Plaintiffs are also unlikely to succeed on their claim that SB 277 violates their rights to free exercise because it forces them to choose between exercising their religious beliefs and their children's education. As stated in Prince, the right to practice religion does not "include liberty to expose the community or the child to communicable disease or the latter to ill health or death." 321 U.S. at 166–67, 64 S.Ct. 438.
The final aspect of Plaintiffs' Free Exercise claim is that SB 277 violates the First Amendment because it provides secular exemptions but fails to provide a religious exemption. In support of this claim, Plaintiffs rely on Employment Div., Dep't of Human Resources of Oregon v. Smith , 494 U.S. 872, 110 S.Ct. 1595, 108 L.Ed.2d 876 (1990). However, nowhere in that case does the Supreme Court state that if the government provides a secular exemption to a law or regulation that it must also provide a religious exemption. Indeed, a majority of the Circuit Courts of Appeal have "refused to interpret Smith as standing for the proposition that a secular exemption automatically creates a claim for a religious exemption." Grace United Methodist Church v. City of Cheyenne , 451 F.3d 643, 651 (10th Cir. 2006). Thus, Plaintiffs have not shown a likelihood of success on their free exercise claim.
2. Equal Protection
Next, Plaintiffs allege SB 277 violates their rights to equal protection. Specifically, Plaintiffs allege SB 277 treats children with PBEs differently from other children in denying the former an education, and it treats children with PBEs who have reached "checkpoints" differently from children with PBEs who are not at "checkpoints" in excluding the former from school. Plaintiffs also claim that SB 277 treats children with IEPs differently from section 504 children in providing an exemption from the vaccination mandate for the former but not the latter.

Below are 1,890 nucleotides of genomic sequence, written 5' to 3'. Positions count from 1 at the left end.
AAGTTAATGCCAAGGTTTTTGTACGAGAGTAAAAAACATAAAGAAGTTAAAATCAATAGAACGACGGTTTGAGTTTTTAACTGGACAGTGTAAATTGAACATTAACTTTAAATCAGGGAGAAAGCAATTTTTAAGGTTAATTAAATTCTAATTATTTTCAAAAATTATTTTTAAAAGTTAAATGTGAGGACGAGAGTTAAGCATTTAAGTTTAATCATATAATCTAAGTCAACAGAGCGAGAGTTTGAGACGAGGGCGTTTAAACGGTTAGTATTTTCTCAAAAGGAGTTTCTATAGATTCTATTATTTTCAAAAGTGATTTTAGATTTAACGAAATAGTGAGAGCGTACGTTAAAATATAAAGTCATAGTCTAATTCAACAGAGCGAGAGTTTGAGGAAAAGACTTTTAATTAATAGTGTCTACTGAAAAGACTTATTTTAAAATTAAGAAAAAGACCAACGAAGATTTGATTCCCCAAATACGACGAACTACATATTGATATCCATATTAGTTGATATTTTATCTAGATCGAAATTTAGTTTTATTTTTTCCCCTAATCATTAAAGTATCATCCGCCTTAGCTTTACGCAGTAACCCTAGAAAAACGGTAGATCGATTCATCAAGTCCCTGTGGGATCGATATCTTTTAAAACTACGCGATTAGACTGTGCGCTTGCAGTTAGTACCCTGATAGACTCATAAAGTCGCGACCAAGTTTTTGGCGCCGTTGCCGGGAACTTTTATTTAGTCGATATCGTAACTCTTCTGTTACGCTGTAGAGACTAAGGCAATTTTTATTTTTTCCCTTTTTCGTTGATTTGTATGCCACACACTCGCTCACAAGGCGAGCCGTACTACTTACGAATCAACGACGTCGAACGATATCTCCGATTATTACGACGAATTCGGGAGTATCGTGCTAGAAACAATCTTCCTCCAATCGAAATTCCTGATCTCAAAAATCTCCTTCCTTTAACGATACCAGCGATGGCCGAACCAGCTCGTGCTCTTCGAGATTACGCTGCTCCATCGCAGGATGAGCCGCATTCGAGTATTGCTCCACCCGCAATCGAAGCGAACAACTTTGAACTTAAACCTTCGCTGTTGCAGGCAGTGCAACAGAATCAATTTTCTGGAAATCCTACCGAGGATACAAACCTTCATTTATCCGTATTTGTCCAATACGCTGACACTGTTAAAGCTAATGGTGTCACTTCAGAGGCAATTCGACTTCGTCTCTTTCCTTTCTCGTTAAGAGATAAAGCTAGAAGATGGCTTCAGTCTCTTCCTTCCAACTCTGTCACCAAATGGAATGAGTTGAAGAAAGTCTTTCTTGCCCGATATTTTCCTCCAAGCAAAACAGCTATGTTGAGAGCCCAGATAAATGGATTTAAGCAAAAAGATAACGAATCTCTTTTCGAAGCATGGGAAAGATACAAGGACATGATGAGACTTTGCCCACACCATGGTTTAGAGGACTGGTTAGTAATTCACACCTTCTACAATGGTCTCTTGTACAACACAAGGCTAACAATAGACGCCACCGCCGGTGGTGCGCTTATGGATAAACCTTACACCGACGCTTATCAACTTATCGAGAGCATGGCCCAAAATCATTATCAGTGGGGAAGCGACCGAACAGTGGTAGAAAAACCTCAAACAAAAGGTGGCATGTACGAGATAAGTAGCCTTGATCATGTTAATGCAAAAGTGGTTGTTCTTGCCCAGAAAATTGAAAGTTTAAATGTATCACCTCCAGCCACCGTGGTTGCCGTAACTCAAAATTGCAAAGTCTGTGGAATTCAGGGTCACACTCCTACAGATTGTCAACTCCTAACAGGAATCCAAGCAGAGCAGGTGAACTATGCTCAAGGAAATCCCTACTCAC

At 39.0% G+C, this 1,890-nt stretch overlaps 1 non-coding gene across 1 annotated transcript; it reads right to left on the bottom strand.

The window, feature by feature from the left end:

Plaintiffs also raise an as-applied equal protection challenge to the IEP exemption, arguing that some school districts are admitting children with IEPs while others are not. Based on the facts alleged in the First Amended Complaint, it appears two of the Plaintiff Children with IEPs may be being denied enrollment because they are advancing to the seventh grade. (See FAC ¶¶ 16, 18.) The third Plaintiff Child with an IEP is not in that situation, but has apparently been denied enrollment. (Id. ¶ 22.) These as-applied challenges, however, are not at issue in the present motion. Therefore, the Court does not address them further.
"The Equal Protection Clause does not forbid classifications. It simply keeps governmental decision makers from treating differently persons who are in all relevant respects alike." Nordlinger v. Hahn , 505 U.S. 1, 10, 112 S.Ct. 2326, 120 L.Ed.2d 1 (1992) (citing F.S. Royster Guano Co. v. Virginia , 253 U.S. 412, 415, 40 S.Ct. 560, 64 L.Ed. 989 (1920) ). " ‘Evidence of different treatment of unlike groups does not support an equal protection claim.’ " Wright v. Incline Village Gen. Improvement Dist. , 665 F.3d 1128, 1140 (9th Cir. 2011).
Here, none of the disputed classifications supports an equal protection claim. First, children with PBEs are not similarly situated to children without PBEs. Nor are children at "checkpoints" similarly situated to children not at "checkpoints." And the same may be said of children with IEPs versus those without. In each of those categories, the children are not similarly situated, which dooms Plaintiffs' equal protection claim.
Moreover, even if these children were similarly situated, these classifications would not violate the equal protection clause. Plaintiffs have failed to show that children with PBEs, children at "checkpoints," and section 504 children are members of a suspect class. Plaintiffs have also failed to show that these classifications burden a fundamental right. Thus, these classifications would be subject to rational basis review, not strict scrutiny. Id. at 1141.
Education is not a fundamental right under the United States Constitution. See San Antonio Independent School Dist. v. Rodriguez, 411 U.S. 1, 35, 93 S.Ct. 1278, 36 L.Ed.2d 16 (1973) ("Education, of course, is not among the rights afforded explicit protection under our Federal Constitution. Nor do we find any basis for saying it is implicitly so protected.")
Under the rational basis test,